Thursday, December 29, 2011

Logic and Godel's Incompleteness Theorems

I've always been fascinated by the work of Kurt Gödel. It has always seemed to me that few human beings have ever successfully probed so deeply into the nature of the Universe. Gödel was among the foremost logicians of the early twentieth century movement of analytic philosophy and is most famous for his wide-reaching results, the Completeness Theorem and the Incompleteness TheoremsIn particular, I will focus this post on the Incompleteness Theorems and attempt to explain their profound results, without diminishing their full power (and scope of applicability), in a manner accessible to those less familiar with formal logical reasoning. First, a little bit of history.

Although in some ways, the roots of the Incompleteness Theorems can be traced back to the beginnings of mathematics, the relevant history begins in the nineteenth century with logicians such as Augustus De Morgan, George Boole, and Charles Sanders Pierce who gave birth to the notion of rigorous, formal logic in the modern sense. Herman Grassmann, father of Linear Algebra, showed that many properties of arithmetic can be reduced to the operations of succession and induction, which spurred the work of such illustrious scientists as Giuseppe Peano and Gottlob Frege. Somewhat separately, Georg Cantor developed the theory of sets while working in Topology. All of this increase in rigor and precision, all of this focus on reducing mathematics to bare logic, led David Hilbert, one of the most prominent mathematicians of the early twentieth century, to in 1920 begin a program of research (now remembered as simply "Hilbert's Program"), the aim of which was to uncover a minimal set of complete, consistent logical axioms, from which all of mathematics could be derived - no small task indeed. The mathematicians of the philosophical school of Formalism championed this noble pursuit, and for the next several years, mathematicians around the world chased this holiest of holy grails of science. Gödel's Incompleteness Theorems, proven by Kurt Gödel, completely dismantled Hilbert's Program by showing that its intended goals were impossible to achieve.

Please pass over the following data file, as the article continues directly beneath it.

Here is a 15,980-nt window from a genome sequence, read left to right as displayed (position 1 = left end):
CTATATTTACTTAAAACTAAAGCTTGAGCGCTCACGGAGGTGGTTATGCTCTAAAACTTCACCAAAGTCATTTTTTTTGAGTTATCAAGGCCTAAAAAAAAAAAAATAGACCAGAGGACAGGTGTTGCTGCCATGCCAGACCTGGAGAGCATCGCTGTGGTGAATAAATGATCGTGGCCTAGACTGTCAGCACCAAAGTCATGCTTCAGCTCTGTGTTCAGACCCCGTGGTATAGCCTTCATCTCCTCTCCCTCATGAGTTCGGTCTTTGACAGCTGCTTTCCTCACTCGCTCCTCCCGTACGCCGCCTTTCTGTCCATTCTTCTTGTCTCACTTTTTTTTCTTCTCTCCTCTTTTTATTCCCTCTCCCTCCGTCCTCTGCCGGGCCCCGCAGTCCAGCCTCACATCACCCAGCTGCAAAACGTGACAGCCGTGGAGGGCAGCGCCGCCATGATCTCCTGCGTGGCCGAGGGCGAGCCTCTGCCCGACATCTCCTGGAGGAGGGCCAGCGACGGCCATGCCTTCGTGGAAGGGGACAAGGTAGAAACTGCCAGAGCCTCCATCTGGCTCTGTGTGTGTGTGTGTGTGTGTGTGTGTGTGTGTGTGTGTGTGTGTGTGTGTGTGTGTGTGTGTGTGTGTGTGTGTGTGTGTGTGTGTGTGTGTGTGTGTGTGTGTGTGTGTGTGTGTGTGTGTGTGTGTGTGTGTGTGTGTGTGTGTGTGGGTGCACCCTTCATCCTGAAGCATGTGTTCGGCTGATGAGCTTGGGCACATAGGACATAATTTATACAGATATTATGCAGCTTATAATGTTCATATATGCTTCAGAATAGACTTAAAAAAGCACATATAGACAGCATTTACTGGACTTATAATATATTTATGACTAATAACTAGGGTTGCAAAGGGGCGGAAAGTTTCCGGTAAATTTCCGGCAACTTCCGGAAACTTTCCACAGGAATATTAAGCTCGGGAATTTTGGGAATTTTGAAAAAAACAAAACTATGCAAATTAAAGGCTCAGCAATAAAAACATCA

Let's back up a moment. "Axioms", "completeness", "consistency", "formal logic"...What does it all mean? Why does logic need to be formalized? Isn't logic, by definition, intuitive? Yes...Well, at least that's the idea. To find motivation, we might look to the theory of mathematical equations. A mathematical equation, properly formulated, demonstrates an absolute, inalienable truth; it expresses a relationship between two quantities, and furthermore expresses the notion that both of these quantities are identical. As any high school algebra student will tell you, however, sometimes such identities are not as readily apparent as we would like them to be. Sometimes in order to prove identity, we must follow a complicated series of steps in order to rigorously transform one representation of the quantity into the other. Intuitively, one could argue that identity, the property of two objects being identical, should be relatively easy to reconcile and to identify as the same. However, the example of equations demonstrate an important principle: An object can have a myriad of different representations, and it is not always trivial to recognize that these representations are in fact guises of the same abstract object.

What is it about the formula e^{i\pi}+1 that makes it difficult to distinguish from the familiar constant of 0, even though these are the same abstract quantity? When we ask such questions, we delve into the deepest fabrics of mathematics. Despite math's occasional reputation for being a cold, lifeless set of arbitrary equations, it is much more proper to frame the discipline in the terms of a language. Mathematics is a language for describing the Universe in the same way that English is - just far more precise and far less ambiguous. Just as there are a multitude of ways in which the English language can detail the composition of an object, Mathematics is a language expressive enough to describe abstract concepts, such as quantities, in a vast number of ways. This is the power of the equation: Although our intuition tells us that it ought to be a simple process to recognize the identity of an object, the equation gives us a tool for asserting that two different formulas, two different lexical descriptions of abstract objects, are in fact uniquely describing exactly the same object. Equations express truths about identity and they do so absolutely.

Here we discover the larger purpose of mathematics: To discover absolute truths. In general, we do not care for the laws of the physical Universe, we only care for what can be proven in an abstract context. However, in order to study such truths, we must begin with some assumptions...After all, how can one possibly arrive at any results given no data nor truths to begin with? These assumptions which we necessarily take to be the foundation of our studies are referred to as axioms, and the sum total of our axioms together with the rules by which they can be manipulated is called a deductive system. In this way, the notion of arriving at new truths from old ones, the fundamental goal of logic, is formulated almost in terms of a game. This game lies at the heart of modern mathematics.